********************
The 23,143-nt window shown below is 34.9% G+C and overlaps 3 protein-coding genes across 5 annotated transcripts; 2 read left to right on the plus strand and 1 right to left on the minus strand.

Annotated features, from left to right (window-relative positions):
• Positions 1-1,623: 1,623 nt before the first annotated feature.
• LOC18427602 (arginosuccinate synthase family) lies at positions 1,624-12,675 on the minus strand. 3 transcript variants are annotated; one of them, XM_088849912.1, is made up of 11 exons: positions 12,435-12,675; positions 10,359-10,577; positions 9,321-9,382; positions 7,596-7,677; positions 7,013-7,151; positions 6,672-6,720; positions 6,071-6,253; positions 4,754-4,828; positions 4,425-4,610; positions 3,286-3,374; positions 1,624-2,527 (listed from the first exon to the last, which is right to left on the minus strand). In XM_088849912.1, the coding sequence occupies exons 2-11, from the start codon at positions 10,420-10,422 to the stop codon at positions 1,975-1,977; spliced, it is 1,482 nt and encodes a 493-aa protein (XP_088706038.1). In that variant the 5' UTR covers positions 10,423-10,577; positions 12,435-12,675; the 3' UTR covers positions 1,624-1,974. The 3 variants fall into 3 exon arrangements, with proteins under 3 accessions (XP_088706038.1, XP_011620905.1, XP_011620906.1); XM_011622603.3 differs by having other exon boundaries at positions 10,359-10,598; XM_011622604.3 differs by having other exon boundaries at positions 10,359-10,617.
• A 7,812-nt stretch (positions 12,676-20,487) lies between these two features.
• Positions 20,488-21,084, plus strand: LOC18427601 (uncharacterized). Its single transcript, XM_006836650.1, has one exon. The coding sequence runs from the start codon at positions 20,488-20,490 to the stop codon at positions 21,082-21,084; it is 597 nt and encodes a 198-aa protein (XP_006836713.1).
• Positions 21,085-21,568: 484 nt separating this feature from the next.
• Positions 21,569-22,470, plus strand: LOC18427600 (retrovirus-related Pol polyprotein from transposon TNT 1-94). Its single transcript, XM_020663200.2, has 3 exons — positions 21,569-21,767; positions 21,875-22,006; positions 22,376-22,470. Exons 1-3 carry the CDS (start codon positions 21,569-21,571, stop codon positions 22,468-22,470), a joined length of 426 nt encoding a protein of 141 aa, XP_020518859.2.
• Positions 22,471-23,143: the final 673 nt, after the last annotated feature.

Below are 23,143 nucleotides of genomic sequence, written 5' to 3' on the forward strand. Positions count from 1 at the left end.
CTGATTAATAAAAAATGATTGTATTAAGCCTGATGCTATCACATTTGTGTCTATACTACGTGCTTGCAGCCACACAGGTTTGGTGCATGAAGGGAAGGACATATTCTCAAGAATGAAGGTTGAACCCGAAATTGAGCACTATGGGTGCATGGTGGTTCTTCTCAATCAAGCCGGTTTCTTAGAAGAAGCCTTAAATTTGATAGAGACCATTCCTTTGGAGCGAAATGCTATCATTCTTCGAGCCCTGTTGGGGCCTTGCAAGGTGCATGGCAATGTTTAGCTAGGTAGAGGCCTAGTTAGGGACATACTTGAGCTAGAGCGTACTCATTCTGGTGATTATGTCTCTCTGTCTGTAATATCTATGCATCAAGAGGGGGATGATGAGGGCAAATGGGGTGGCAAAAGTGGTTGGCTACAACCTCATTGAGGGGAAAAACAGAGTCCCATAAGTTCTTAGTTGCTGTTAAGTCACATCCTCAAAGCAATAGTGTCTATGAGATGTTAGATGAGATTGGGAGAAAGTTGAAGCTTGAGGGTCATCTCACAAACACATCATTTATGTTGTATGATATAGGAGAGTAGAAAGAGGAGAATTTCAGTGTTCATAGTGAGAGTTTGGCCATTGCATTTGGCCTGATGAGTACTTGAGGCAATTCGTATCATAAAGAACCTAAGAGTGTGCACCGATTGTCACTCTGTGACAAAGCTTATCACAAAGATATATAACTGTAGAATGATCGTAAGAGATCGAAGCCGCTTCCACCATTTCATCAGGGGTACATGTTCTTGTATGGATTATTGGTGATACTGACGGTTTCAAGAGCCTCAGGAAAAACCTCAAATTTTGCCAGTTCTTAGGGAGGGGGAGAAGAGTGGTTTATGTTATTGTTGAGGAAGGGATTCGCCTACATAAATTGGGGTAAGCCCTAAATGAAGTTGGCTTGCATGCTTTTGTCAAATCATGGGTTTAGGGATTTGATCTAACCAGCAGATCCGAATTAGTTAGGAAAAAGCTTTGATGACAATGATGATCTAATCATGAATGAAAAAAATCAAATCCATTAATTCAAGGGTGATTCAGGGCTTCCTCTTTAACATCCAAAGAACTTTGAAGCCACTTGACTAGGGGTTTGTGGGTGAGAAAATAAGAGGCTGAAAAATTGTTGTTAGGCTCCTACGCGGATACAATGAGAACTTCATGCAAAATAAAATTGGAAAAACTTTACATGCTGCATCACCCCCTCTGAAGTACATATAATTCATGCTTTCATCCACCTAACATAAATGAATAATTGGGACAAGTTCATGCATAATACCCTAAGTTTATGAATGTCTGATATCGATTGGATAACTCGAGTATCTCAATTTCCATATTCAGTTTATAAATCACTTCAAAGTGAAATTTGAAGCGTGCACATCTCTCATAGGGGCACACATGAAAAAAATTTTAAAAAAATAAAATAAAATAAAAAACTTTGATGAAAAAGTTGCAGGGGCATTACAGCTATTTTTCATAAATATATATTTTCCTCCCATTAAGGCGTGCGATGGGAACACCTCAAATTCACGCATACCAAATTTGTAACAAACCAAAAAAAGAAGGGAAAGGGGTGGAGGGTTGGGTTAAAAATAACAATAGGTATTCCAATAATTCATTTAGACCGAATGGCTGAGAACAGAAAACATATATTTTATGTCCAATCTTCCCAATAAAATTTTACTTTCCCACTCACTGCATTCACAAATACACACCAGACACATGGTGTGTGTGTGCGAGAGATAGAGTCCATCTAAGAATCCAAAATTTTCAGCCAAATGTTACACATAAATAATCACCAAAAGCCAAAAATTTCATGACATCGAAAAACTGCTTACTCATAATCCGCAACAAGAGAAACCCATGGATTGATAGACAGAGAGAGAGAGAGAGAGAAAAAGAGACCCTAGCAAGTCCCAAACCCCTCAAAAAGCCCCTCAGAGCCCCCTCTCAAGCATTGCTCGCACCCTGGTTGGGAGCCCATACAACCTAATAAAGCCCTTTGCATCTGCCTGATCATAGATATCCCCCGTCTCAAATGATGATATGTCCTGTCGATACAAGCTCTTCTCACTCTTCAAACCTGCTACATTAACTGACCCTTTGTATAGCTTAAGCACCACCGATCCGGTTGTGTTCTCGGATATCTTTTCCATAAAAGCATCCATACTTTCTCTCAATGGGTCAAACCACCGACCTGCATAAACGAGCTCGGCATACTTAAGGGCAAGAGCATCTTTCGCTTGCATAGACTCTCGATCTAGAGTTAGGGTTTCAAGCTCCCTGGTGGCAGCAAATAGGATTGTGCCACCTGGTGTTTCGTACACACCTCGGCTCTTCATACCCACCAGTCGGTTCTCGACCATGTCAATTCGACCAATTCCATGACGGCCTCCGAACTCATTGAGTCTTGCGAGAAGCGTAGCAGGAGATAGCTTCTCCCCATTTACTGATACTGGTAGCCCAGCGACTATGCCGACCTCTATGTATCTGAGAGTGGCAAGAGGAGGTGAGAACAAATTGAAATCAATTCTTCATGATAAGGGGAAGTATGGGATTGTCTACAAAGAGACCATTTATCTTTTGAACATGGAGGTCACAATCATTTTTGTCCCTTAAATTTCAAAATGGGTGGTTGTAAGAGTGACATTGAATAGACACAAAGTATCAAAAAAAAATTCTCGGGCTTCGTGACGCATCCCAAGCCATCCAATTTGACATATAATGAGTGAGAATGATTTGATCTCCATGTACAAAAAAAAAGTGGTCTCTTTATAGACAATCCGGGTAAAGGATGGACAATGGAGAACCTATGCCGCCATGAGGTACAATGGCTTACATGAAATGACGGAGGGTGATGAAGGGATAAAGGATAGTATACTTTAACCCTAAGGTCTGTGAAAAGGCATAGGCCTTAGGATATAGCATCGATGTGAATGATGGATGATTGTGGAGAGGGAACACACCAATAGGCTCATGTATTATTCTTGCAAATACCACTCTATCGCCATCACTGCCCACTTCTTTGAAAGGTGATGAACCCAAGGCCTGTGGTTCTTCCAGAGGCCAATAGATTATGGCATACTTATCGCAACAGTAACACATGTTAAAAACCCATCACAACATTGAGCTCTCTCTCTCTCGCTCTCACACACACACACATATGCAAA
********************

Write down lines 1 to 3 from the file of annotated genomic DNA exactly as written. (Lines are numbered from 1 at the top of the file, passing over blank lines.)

The 23,143-nt window shown below is 34.9% G+C and overlaps 3 protein-coding genes across 5 annotated transcripts; 2 read left to right on the plus strand and 1 right to left on the minus strand.

Annotated features, from left to right (window-relative positions):
• Positions 1-1,623: 1,623 nt before the first annotated feature.